“X means the possibility of anything,” says Canadian singer/songwriter Alexandra Ashley Hughes — alias: Allie X. “In algebra, X is the unknown variable. Just that idea of putting an X next to your name gives you the freedom to be whoever you want to be. It also gives you the freedom to be quote-unquote unsolved.”
Gifting herself the ability to change artistically as she sees fit, Allie X is blunt about her desire to become a perpetually “fresh, blank slate” — everything the X at the end of her pseudonym represents. Though she’s one Allie X today, she reserves her right to shapeshift at will.
“I think artists should be allowed to evolve,” she says. “It gets me kind of angry when people in the industry are like, ‘Why did she try that?’ about other artists and [their] radical changes. I’m like, ‘Because they’re a damn artist, and they gotta express themselves.’ It doesn’t please you necessarily.”
Starting out as an artist based around Toronto, Allie X began seeing traction on her music but knew that unless she could grow beyond her borders, her chances for success were somewhat limited. During an apprenticeship with the Canadian Film Center (CFC) learning how to score, she wrangled a trip for herself and the other interns to Los Angeles. Afterward, Allie X stayed another week, crashed on couches, and shuttled between meetings. Out of her hustling came a publishing deal.
“There was no one seeking me out,” she says, “I had to be doing it in a roundabout way and making those opportunities appear myself. That’s the advice I would give anybody trying to do this as a career: Don’t wait for people to seek you out, because a lot of the time, they’re not going to.”
Allie X performing at the Winston House.
After making the move to LA, Allie X began seriously writing for other artists, but covertly developed her own music career at the same time. “I didn’t tell my publisher that being an artist was my priority,” she says, “because I didn’t think that sounded appealing to somebody who wanted me to make them money as a songwriter.”
Her first breakthrough single, “Catch,” not only caught the attention of critics and listeners, but also high-profile peers like Katy Perry, who dubbed it her “spring jam” on Twitter. Over the past three years, she’s recorded and released three EPs and one album under her Allie X moniker. She’s also kept up her songwriting and collaborating side with artists like rising Australian singer and actor Troye Sivan.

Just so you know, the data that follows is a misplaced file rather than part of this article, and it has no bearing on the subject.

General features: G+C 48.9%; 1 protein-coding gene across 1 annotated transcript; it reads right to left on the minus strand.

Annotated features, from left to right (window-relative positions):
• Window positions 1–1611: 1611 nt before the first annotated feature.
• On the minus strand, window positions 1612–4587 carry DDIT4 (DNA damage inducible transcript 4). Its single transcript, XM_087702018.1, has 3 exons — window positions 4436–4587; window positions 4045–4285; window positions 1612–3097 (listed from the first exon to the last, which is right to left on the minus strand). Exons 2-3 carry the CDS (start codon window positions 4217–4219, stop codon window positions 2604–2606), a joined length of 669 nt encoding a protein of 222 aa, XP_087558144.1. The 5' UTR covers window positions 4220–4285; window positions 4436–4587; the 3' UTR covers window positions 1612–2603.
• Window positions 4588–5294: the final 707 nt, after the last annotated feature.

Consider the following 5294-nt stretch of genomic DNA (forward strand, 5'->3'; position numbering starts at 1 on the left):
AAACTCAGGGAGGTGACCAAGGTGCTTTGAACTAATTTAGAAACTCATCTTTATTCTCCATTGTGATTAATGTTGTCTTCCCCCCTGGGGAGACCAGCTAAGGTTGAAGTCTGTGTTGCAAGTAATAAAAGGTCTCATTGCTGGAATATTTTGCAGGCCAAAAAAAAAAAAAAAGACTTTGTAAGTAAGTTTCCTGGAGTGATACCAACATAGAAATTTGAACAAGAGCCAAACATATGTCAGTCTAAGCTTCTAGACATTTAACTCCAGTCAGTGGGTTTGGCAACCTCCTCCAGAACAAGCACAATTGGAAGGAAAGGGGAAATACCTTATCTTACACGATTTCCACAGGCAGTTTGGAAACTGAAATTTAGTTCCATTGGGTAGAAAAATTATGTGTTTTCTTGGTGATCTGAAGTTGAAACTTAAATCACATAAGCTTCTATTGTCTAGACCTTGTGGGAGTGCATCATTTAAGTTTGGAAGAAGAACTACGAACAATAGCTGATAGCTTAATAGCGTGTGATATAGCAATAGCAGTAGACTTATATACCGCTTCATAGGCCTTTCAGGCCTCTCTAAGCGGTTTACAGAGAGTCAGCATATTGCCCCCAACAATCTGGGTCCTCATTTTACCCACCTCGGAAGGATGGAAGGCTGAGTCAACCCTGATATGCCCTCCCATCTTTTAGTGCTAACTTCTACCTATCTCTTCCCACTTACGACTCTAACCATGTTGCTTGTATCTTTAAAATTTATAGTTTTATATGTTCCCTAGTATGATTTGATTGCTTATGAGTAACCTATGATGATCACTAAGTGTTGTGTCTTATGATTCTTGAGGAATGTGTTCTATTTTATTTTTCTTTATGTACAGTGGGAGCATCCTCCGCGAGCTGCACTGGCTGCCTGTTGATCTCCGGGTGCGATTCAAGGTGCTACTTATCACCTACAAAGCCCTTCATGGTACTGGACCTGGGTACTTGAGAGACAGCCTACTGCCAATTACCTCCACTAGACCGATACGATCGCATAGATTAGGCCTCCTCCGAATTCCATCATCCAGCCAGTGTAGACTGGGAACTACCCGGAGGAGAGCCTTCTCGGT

Recently, she also joined forces with songstress VÉRITÉ for the empowering earworm “Casanova.” Because they’re both independent artists on AWAL, they were able to partner up without asking for permission.
“We pretty much just got to decide between each other, do we wanna do this?” says Allie X. “It wasn’t like, ‘Let’s call the label and see if we hit the right time in the cycle.’ When there’s no major labels involved, things a little simpler.”
And, as they worked on the track, says Allie X, both women “talked a lot” about what it means to be an independent artist today — something they both have in common and strongly champion.
“Circumstance made me an independent artist,” Allie X says, “but being one, I’ve always wanted to do things on my own terms. Also, with the changing economy of the music industry, holding onto your masters is financially pretty smart. I do think that major labels are probably gonna be irrelevant eventually.”
And if the X in her name allows her to fluidly evolve musically, “being her own label” grants her transparency, realism, and a genuine stake in her own career. “It means that I get to make my own artistic and financial choices,” she says. “It means that I’m a part of the business, as opposed to just being a face of a business.
“You can get really swept away by the glamour of [the music industry] and big promises and big players. I have a realistic sense of everything I do. As someone who wants to do this for a long time, I feel like that’s a good position to be in.”
Remaining true to her own sensibilities is also a priority; manufacturing Top-40-ready pop tracks isn’t on the agenda for Allie X. Writing with that goal in mind, she says, would make her a “very unhappy person.”
“There’s a real pressure to get on the radio to recreate whatever’s successful at the moment,” says Allie X. “It’s getting harder and harder for me to do writing sessions like that. It’s actually painful and makes me sick.
“I would rather be respected and have a small following and do something that is truly an expression of what’s inside of me than have my six months or a year of being ‘the girl of the moment’ and have it be something that didn’t even really come from me.”
In her current Allie X iteration, Allie X says authenticity is everything not just as an independent artist, not just for her fans, but for her future forms — whatever they might be. “I just wanna be someone that stays true to themselves, helps other people through their life on this crazy planet, and makes cool art,” she says.
Part of that, naturally, is realizing that it’s perfectly acceptable to be a work in progress. “You don’t have to have it all figured out because life is confusing,” says Allie X. “I feel like I’ve been four different people in my life already, and I’ll probably be four different ones before I die.
“It’s like the X — it’s a bold way to say, ‘I don’t have my shit together, but I’m trying, and I’m okay with that and here it is in my name.’”